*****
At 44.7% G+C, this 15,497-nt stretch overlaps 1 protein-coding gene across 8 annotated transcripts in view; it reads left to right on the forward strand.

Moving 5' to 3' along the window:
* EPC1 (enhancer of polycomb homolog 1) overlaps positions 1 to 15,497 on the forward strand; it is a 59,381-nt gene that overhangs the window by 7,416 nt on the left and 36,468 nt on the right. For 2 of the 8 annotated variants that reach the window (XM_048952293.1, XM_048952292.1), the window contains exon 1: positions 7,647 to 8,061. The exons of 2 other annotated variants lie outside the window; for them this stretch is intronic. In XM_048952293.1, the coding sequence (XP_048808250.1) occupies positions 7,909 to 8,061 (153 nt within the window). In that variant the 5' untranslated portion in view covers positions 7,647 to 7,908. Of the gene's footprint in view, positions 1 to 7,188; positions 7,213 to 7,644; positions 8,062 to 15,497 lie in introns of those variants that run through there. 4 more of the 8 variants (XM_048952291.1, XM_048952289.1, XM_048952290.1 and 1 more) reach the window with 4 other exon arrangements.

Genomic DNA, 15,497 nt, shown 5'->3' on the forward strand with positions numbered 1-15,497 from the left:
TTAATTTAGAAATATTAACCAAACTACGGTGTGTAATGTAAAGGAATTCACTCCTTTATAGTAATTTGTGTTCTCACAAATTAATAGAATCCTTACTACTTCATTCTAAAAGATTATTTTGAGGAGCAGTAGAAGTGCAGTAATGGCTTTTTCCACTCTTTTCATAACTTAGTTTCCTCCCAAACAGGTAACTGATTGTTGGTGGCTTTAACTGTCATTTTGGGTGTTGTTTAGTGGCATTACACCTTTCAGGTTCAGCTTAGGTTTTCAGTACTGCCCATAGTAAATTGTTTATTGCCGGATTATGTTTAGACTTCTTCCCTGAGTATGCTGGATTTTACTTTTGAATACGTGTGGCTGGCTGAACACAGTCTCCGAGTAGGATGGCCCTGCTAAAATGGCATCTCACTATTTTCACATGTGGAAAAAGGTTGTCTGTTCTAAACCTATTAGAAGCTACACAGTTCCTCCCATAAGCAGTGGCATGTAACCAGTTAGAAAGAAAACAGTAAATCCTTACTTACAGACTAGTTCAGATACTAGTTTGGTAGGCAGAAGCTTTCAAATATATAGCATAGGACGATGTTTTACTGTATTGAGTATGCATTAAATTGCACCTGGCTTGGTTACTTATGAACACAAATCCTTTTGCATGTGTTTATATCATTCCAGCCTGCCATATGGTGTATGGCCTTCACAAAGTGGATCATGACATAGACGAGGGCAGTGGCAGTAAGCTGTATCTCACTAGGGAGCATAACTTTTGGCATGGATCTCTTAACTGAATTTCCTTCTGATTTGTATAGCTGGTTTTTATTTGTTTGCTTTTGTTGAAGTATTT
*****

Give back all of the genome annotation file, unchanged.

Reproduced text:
At 44.7% G+C, this 15,497-nt stretch overlaps 1 protein-coding gene across 8 annotated transcripts in view; it reads left to right on the forward strand.

Moving 5' to 3' along the window:
* EPC1 (enhancer of polycomb homolog 1) overlaps positions 1 to 15,497 on the forward strand; it is a 59,381-nt gene that overhangs the window by 7,416 nt on the left and 36,468 nt on the right. For 2 of the 8 annotated variants that reach the window (XM_048952293.1, XM_048952292.1), the window contains exon 1: positions 7,647 to 8,061. The exons of 2 other annotated variants lie outside the window; for them this stretch is intronic. In XM_048952293.1, the coding sequence (XP_048808250.1) occupies positions 7,909 to 8,061 (153 nt within the window). In that variant the 5' untranslated portion in view covers positions 7,647 to 7,908. Of the gene's footprint in view, positions 1 to 7,188; positions 7,213 to 7,644; positions 8,062 to 15,497 lie in introns of those variants that run through there. 4 more of the 8 variants (XM_048952291.1, XM_048952289.1, XM_048952290.1 and 1 more) reach the window with 4 other exon arrangements.

Genomic DNA, 15,497 nt, shown 5'->3' on the forward strand with positions numbered 1-15,497 from the left:
TTAATTTAGAAATATTAACCAAACTACGGTGTGTAATGTAAAGGAATTCACTCCTTTATAGTAATTTGTGTTCTCACAAATTAATAGAATCCTTACTACTTCATTCTAAAAGATTATTTTGAGGAGCAGTAGAAGTGCAGTAATGGCTTTTTCCACTCTTTTCATAACTTAGTTTCCTCCCAAACAGGTAACTGATTGTTGGTGGCTTTAACTGTCATTTTGGGTGTTGTTTAGTGGCATTACACCTTTCAGGTTCAGCTTAGGTTTTCAGTACTGCCCATAGTAAATTGTTTATTGCCGGATTATGTTTAGACTTCTTCCCTGAGTATGCTGGATTTTACTTTTGAATACGTGTGGCTGGCTGAACACAGTCTCCGAGTAGGATGGCCCTGCTAAAATGGCATCTCACTATTTTCACATGTGGAAAAAGGTTGTCTGTTCTAAACCTATTAGAAGCTACACAGTTCCTCCCATAAGCAGTGGCATGTAACCAGTTAGAAAGAAAACAGTAAATCCTTACTTACAGACTAGTTCAGATACTAGTTTGGTAGGCAGAAGCTTTCAAATATATAGCATAGGACGATGTTTTACTGTATTGAGTATGCATTAAATTGCACCTGGCTTGGTTACTTATGAACACAAATCCTTTTGCATGTGTTTATATCATTCCAGCCTGCCATATGGTGTATGGCCTTCACAAAGTGGATCATGACATAGACGAGGGCAGTGGCAGTAAGCTGTATCTCACTAGGGAGCATAACTTTTGGCATGGATCTCTTAACTGAATTTCCTTCTGATTTGTATAGCTGGTTTTTATTTGTTTGCTTTTGTTGAAGTATTT